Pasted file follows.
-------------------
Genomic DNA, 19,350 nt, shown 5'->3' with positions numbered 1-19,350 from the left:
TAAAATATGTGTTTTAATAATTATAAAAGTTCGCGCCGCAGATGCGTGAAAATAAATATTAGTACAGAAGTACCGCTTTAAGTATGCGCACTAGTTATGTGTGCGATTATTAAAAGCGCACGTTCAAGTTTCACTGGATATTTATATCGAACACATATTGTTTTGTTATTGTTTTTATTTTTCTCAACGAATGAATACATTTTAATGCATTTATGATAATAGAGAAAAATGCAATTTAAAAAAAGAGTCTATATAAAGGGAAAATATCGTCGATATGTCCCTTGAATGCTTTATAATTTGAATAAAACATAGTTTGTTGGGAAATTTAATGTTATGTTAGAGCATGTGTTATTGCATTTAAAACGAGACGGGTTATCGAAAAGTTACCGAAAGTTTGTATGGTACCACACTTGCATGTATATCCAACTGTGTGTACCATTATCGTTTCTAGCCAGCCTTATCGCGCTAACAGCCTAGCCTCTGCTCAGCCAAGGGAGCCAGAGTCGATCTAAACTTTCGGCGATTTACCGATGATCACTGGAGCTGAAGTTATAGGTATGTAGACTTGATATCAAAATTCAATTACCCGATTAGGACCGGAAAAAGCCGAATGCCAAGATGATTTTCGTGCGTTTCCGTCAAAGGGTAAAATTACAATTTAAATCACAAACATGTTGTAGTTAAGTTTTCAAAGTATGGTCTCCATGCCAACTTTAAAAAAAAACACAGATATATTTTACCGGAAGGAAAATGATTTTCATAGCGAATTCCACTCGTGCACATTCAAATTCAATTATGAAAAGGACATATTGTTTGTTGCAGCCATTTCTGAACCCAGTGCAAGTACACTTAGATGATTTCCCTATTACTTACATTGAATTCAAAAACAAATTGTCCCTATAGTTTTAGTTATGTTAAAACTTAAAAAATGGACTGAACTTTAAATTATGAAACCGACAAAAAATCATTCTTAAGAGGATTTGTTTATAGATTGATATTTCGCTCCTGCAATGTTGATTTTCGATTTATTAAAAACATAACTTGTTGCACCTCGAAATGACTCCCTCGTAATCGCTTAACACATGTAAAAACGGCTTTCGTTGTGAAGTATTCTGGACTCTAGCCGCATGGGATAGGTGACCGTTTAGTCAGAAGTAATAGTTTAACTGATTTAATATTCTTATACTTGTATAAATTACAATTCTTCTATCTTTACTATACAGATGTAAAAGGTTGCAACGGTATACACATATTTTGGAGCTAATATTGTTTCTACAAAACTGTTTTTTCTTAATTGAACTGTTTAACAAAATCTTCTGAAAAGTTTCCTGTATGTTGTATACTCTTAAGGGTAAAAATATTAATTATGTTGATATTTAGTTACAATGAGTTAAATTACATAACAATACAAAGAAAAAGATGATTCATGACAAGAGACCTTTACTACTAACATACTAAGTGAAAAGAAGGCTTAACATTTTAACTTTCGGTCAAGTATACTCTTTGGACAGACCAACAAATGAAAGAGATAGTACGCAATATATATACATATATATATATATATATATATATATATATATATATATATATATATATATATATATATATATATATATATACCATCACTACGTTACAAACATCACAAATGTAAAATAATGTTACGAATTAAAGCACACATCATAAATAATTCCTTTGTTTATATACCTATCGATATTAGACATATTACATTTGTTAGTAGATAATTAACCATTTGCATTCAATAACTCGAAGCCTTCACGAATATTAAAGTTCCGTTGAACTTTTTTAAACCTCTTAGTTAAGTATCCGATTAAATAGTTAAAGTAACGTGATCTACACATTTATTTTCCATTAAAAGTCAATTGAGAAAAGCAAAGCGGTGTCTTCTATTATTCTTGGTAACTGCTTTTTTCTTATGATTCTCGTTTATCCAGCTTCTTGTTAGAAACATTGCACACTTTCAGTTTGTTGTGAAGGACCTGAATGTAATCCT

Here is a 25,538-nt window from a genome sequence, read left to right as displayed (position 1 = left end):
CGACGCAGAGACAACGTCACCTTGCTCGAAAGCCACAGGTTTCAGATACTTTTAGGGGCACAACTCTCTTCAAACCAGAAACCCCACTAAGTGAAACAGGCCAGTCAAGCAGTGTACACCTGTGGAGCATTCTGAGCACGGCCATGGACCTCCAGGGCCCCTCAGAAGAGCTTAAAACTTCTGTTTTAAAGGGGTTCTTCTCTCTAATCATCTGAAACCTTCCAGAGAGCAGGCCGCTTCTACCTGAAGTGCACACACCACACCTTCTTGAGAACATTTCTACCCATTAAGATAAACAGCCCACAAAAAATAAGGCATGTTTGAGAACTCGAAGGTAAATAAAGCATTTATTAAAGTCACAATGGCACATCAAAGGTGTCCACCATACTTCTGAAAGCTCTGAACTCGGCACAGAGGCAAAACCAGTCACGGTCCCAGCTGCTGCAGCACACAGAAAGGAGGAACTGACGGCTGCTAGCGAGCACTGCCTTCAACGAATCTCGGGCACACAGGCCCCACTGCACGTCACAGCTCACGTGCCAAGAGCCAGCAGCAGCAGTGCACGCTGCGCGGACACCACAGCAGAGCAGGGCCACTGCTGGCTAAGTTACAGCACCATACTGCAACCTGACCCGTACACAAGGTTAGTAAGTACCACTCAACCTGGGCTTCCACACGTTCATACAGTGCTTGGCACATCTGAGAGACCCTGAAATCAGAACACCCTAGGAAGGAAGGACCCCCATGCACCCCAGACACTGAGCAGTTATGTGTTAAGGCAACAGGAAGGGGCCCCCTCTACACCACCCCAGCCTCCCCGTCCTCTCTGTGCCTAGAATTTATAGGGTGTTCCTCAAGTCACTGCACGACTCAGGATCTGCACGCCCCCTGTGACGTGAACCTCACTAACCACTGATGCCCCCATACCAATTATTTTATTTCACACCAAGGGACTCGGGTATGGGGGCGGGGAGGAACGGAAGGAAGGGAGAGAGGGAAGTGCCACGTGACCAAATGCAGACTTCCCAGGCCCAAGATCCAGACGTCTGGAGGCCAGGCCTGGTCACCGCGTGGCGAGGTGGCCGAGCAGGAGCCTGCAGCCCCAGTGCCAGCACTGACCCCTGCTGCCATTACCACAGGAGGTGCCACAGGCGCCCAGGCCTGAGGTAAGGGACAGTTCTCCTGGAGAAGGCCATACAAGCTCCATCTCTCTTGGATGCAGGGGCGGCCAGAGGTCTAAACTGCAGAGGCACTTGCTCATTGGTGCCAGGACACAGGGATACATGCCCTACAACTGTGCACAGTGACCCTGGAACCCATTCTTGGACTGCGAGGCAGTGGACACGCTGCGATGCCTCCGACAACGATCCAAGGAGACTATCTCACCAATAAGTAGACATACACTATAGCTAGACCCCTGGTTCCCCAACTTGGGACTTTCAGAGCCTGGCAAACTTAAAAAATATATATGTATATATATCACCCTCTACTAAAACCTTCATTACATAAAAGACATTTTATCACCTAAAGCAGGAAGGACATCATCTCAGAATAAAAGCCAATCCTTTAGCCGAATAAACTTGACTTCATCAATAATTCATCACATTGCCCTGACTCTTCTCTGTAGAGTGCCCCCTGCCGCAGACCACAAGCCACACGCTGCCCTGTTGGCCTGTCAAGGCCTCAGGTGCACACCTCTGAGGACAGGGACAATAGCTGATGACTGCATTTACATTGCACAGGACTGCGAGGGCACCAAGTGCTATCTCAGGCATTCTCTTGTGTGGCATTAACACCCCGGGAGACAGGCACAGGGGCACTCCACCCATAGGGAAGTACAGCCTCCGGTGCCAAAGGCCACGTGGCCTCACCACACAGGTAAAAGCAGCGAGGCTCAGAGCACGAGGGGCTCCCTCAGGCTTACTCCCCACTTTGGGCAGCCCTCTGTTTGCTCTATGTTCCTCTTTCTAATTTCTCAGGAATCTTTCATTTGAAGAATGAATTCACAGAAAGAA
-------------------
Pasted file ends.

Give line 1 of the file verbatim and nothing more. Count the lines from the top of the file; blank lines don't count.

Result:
Genomic DNA, 19,350 nt, shown 5'->3' with positions numbered 1-19,350 from the left: